Everything You Need to Know About Skilled Trades

Skilled Trades are Fundamental to our Society

America is facing a skilled labor shortage which is affecting the efficiency of different industries and impacting the success of the economy. Only through an effective and accessible program of schooling and training opportunities can the skills gap be bridged.

In just two months of 2021, 388,345 jobs were seeking skilled workers, suggesting either a decline in the number of skilled laborers available or an increase in the number of positions requiring skilled labor.

Whether you’re interested in finding skilled trades jobs or simply interested to learn more - here you’ll discover what skilled trades are, which sectors offer them, and what qualifications are needed.

What Exactly are Skilled Trades?

Skilled traders are different from unskilled workers. While low-skilled employees don’t require specific training to effectively complete their tasks, skilled trade jobs are filled by applicants with particular knowledge or skills obtained in a learning environment.

Unskilled work includes such sectors as fruit picking and cleaning, which don’t require expertise. They are low-risk activities. Skilled workers complete tasks that can be dangerous if managed by someone without the required knowledge.

For a worker to be considered skilled, they must have gained the tools for their role through college, apprenticeships, or training programs.

Skilled trades services cannot be completed by anyone, and evidence of adequate training and learning must be provided to obtain a skilled job.

Which Jobs are Considered Skilled Trades?

Two of the most popular skilled trades careers are electricians and plumbers - the former responsible for working with live wires and the latter responsible for working with running water. Both are high-risk activities that can lead to electrocution or flooding. There are 711,200 electricians and 469,000 plumbers operating in America.

Other career paths that lead to the skilled trades sector include welding, masonry, construction, mechanic, cooking, and teaching. Pharmacists, technicians, and doctors are all skilled workers, too - doctors undertaking one of the longest periods of training of all professions.

What Kind of Schooling do Skilled Trades Require?

To develop the unique skills needed to join a skilled industry, you’d need to attend a learning environment. Here you can earn the qualifications necessary to secure employment. For most skilled roles, you’ll be required to study for at least three years - learning the craft and specifics of the industry in detail.

This learning tends to happen in a community college. Completion of a course in your chosen area will result in you receiving trades certification - which is vital when applying for jobs in your specialist sector.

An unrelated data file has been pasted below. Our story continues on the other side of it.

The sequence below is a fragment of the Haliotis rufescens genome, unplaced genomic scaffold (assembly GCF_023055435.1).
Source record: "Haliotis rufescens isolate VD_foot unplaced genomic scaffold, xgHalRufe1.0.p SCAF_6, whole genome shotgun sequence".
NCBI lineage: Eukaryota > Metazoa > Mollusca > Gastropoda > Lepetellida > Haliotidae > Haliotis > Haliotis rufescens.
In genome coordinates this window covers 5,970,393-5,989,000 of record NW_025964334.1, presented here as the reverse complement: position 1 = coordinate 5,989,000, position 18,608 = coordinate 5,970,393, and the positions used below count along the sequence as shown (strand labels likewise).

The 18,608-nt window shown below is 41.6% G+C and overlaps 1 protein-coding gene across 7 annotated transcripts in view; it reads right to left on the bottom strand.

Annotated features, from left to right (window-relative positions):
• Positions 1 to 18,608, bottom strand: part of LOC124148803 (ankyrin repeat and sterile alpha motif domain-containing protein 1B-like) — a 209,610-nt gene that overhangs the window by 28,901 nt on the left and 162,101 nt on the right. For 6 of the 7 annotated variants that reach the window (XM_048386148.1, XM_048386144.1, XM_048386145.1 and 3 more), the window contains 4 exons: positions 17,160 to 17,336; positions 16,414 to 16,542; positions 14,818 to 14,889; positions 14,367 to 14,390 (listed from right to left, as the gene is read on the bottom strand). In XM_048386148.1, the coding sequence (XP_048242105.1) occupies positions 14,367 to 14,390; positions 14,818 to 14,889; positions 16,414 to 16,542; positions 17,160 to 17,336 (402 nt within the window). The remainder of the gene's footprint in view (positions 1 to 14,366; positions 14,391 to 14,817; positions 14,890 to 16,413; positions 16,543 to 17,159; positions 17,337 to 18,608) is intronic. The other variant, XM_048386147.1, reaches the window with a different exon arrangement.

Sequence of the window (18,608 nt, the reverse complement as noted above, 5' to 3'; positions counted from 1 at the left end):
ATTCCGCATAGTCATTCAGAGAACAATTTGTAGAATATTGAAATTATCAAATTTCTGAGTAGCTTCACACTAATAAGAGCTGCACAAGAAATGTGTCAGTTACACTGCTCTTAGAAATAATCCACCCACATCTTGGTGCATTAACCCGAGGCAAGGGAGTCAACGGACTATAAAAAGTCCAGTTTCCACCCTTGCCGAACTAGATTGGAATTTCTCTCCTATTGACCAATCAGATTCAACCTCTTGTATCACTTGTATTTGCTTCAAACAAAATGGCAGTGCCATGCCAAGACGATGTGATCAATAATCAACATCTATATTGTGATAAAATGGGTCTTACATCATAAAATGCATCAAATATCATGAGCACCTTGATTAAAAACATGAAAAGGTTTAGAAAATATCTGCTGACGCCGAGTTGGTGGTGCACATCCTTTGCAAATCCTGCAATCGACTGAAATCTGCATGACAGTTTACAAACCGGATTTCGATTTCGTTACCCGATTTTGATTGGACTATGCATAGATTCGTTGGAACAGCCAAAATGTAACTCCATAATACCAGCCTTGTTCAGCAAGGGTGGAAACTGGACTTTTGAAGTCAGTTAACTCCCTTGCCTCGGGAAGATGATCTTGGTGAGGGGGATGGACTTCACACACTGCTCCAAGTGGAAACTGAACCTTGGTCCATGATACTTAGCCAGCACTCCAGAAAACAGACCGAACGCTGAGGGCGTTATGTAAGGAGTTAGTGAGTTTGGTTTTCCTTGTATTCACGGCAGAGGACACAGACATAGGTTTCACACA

You could instead, or additionally, learn skills through completing an apprenticeship. In this type of learning, you’d be working in the real-life sector - building experience and developing your skillset. You’d often shadow qualified skilled workers, able to ask questions and follow their example.

The benefit of completing an apprenticeship over studying at a community college is that many apprenticeships become full-time jobs, making apprenticeships more desirable for people seeking employment.

Attending a skilled trades college or completing an apprenticeship are the best ways to secure a good job in a skilled trades industry.

Standard schooling doesn’t go into enough detail to award the required qualifications, so it’s not a suitable alternative to college or apprenticeships.

Benefits of Learning a Skilled Trade

Learning a skilled trade has a range of benefits. These benefits are unique to the skilled sector and aren’t enjoyed by those in low-skilled work.

Firstly, you’ll experience greater job satisfaction because you can put into practice the skills you’ve obtained, providing a rewarding feeling of accomplishment.

Skilled professions also offer higher wages than unskilled sectors, making your investment in college worthwhile.

Being in a skilled industry also offers more opportunities for promotion - and thus higher wages - because you have the skill set to teach newer members of staff in a management role.

Final Thoughts

The skilled trade industries are vital for the American economy. People working in high-skill trade jobs are responsible for fixing boilers, teaching children, installing cables, and performing surgery - among other essential tasks. Without skilled workers, our society wouldn’t function effectively or safely.

Skilled trades require a degree of learning, whether in an academic setting or through an apprenticeship. Some skilled jobs require shorter training periods of three years, while others may take as much as ten years to complete.

The benefits of joining the skilled economy are greater job satisfaction, higher wages, and good progression opportunities.